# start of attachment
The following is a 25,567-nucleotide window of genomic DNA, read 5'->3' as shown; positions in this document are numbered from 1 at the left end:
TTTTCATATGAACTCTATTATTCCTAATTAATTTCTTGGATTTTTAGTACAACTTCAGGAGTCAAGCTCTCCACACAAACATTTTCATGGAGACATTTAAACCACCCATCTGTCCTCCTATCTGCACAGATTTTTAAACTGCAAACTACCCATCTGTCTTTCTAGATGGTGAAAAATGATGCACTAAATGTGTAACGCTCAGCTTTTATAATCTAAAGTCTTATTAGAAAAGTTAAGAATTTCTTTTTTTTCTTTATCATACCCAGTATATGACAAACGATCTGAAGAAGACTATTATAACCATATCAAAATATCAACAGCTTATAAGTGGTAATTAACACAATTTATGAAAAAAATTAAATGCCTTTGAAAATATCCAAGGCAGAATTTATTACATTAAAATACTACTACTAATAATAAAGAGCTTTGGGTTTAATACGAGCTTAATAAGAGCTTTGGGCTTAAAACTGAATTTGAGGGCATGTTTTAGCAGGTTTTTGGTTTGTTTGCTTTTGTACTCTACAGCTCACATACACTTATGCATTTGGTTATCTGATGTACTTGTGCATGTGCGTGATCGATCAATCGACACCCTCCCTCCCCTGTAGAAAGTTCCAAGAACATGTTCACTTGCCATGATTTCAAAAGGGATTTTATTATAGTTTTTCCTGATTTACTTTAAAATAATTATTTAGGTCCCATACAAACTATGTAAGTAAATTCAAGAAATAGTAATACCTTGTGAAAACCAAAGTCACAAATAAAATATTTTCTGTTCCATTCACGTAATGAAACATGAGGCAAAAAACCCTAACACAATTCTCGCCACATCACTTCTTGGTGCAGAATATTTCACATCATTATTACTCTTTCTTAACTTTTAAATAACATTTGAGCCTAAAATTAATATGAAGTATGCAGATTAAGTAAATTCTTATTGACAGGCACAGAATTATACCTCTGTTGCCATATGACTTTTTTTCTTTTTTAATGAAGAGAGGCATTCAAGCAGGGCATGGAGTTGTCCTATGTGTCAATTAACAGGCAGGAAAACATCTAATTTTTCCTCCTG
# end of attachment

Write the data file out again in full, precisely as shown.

The following is a 25,567-nucleotide window of genomic DNA, read 5'->3' as shown; positions in this document are numbered from 1 at the left end:
TTTTCATATGAACTCTATTATTCCTAATTAATTTCTTGGATTTTTAGTACAACTTCAGGAGTCAAGCTCTCCACACAAACATTTTCATGGAGACATTTAAACCACCCATCTGTCCTCCTATCTGCACAGATTTTTAAACTGCAAACTACCCATCTGTCTTTCTAGATGGTGAAAAATGATGCACTAAATGTGTAACGCTCAGCTTTTATAATCTAAAGTCTTATTAGAAAAGTTAAGAATTTCTTTTTTTTCTTTATCATACCCAGTATATGACAAACGATCTGAAGAAGACTATTATAACCATATCAAAATATCAACAGCTTATAAGTGGTAATTAACACAATTTATGAAAAAAATTAAATGCCTTTGAAAATATCCAAGGCAGAATTTATTACATTAAAATACTACTACTAATAATAAAGAGCTTTGGGTTTAATACGAGCTTAATAAGAGCTTTGGGCTTAAAACTGAATTTGAGGGCATGTTTTAGCAGGTTTTTGGTTTGTTTGCTTTTGTACTCTACAGCTCACATACACTTATGCATTTGGTTATCTGATGTACTTGTGCATGTGCGTGATCGATCAATCGACACCCTCCCTCCCCTGTAGAAAGTTCCAAGAACATGTTCACTTGCCATGATTTCAAAAGGGATTTTATTATAGTTTTTCCTGATTTACTTTAAAATAATTATTTAGGTCCCATACAAACTATGTAAGTAAATTCAAGAAATAGTAATACCTTGTGAAAACCAAAGTCACAAATAAAATATTTTCTGTTCCATTCACGTAATGAAACATGAGGCAAAAAACCCTAACACAATTCTCGCCACATCACTTCTTGGTGCAGAATATTTCACATCATTATTACTCTTTCTTAACTTTTAAATAACATTTGAGCCTAAAATTAATATGAAGTATGCAGATTAAGTAAATTCTTATTGACAGGCACAGAATTATACCTCTGTTGCCATATGACTTTTTTTCTTTTTTAATGAAGAGAGGCATTCAAGCAGGGCATGGAGTTGTCCTATGTGTCAATTAACAGGCAGGAAAACATCTAATTTTTCCTCCTG